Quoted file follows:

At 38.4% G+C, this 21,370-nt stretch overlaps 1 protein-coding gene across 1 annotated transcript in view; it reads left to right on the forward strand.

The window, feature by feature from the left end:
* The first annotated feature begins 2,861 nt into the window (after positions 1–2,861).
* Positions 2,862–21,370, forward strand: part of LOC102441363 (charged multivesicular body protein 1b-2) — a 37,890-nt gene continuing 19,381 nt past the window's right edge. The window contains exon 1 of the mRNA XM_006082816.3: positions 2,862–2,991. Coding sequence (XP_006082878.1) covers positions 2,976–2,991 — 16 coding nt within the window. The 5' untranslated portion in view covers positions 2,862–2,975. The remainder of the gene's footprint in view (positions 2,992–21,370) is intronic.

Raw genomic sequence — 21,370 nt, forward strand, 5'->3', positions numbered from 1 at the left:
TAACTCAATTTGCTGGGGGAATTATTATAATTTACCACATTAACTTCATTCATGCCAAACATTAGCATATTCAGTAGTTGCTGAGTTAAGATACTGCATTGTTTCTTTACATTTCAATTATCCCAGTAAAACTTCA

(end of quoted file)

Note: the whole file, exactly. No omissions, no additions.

At 38.4% G+C, this 21,370-nt stretch overlaps 1 protein-coding gene across 1 annotated transcript in view; it reads left to right on the forward strand.

The window, feature by feature from the left end:
* The first annotated feature begins 2,861 nt into the window (after positions 1–2,861).
* Positions 2,862–21,370, forward strand: part of LOC102441363 (charged multivesicular body protein 1b-2) — a 37,890-nt gene continuing 19,381 nt past the window's right edge. The window contains exon 1 of the mRNA XM_006082816.3: positions 2,862–2,991. Coding sequence (XP_006082878.1) covers positions 2,976–2,991 — 16 coding nt within the window. The 5' untranslated portion in view covers positions 2,862–2,975. The remainder of the gene's footprint in view (positions 2,992–21,370) is intronic.

Raw genomic sequence — 21,370 nt, forward strand, 5'->3', positions numbered from 1 at the left:
TAACTCAATTTGCTGGGGGAATTATTATAATTTACCACATTAACTTCATTCATGCCAAACATTAGCATATTCAGTAGTTGCTGAGTTAAGATACTGCATTGTTTCTTTACATTTCAATTATCCCAGTAAAACTTCA